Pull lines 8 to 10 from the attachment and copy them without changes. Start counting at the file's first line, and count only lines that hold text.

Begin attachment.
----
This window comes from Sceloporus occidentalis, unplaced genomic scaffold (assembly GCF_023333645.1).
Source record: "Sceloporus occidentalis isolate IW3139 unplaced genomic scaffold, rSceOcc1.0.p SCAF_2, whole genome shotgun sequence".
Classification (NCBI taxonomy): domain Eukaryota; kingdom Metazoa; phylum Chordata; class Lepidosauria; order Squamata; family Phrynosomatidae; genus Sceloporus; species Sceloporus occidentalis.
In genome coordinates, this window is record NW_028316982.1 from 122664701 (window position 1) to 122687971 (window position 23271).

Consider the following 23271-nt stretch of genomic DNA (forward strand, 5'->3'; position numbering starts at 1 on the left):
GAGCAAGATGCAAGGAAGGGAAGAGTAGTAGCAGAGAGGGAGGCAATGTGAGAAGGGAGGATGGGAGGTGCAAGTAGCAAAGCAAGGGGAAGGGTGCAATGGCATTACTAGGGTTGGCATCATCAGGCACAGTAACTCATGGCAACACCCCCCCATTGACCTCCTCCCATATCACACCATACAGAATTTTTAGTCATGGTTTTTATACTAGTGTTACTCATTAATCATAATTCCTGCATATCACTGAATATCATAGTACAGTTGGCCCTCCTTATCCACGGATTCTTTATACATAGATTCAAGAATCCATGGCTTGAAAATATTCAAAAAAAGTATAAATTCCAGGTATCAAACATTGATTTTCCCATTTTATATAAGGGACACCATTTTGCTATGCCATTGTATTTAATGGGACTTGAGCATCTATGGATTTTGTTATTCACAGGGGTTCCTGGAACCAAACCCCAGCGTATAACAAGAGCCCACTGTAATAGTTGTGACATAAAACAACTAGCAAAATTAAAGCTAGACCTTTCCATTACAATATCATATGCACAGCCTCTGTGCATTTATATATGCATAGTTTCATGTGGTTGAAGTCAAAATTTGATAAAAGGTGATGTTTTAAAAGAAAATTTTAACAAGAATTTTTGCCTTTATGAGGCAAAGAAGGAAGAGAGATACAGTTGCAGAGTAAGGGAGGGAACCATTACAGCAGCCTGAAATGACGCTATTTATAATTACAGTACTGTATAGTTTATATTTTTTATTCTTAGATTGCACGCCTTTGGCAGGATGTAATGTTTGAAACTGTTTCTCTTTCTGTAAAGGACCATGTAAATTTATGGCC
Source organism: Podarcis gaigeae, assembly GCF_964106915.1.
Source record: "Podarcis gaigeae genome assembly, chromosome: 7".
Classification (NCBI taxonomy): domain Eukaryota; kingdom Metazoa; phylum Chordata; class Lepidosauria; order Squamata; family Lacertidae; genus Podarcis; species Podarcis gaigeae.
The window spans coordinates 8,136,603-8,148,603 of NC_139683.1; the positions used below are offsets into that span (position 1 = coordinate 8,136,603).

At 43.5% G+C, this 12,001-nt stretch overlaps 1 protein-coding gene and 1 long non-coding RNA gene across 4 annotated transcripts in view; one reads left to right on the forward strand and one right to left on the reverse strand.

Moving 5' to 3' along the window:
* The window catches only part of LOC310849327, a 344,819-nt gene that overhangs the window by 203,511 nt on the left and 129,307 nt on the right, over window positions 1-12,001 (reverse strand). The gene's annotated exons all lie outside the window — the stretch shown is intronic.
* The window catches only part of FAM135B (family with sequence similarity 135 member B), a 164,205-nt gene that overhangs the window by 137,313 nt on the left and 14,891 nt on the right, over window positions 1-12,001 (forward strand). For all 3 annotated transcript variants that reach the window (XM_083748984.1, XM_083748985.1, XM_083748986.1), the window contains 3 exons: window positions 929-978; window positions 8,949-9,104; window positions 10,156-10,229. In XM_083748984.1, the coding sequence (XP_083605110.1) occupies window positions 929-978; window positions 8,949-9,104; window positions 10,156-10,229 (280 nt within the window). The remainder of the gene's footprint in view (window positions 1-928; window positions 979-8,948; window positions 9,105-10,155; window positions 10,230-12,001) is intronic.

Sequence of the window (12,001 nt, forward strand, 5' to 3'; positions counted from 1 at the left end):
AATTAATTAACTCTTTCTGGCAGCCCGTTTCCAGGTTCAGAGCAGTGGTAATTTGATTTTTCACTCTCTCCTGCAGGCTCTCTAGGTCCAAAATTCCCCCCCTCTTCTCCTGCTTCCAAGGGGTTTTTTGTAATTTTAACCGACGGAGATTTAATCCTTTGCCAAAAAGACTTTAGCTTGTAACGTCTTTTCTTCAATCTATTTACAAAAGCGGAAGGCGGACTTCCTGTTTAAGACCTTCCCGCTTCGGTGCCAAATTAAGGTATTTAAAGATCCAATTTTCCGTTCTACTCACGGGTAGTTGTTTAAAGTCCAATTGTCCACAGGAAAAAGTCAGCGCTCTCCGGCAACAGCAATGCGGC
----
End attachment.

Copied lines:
Source record: "Podarcis gaigeae genome assembly, chromosome: 7".
Classification (NCBI taxonomy): domain Eukaryota; kingdom Metazoa; phylum Chordata; class Lepidosauria; order Squamata; family Lacertidae; genus Podarcis; species Podarcis gaigeae.
The window spans coordinates 8,136,603-8,148,603 of NC_139683.1; the positions used below are offsets into that span (position 1 = coordinate 8,136,603).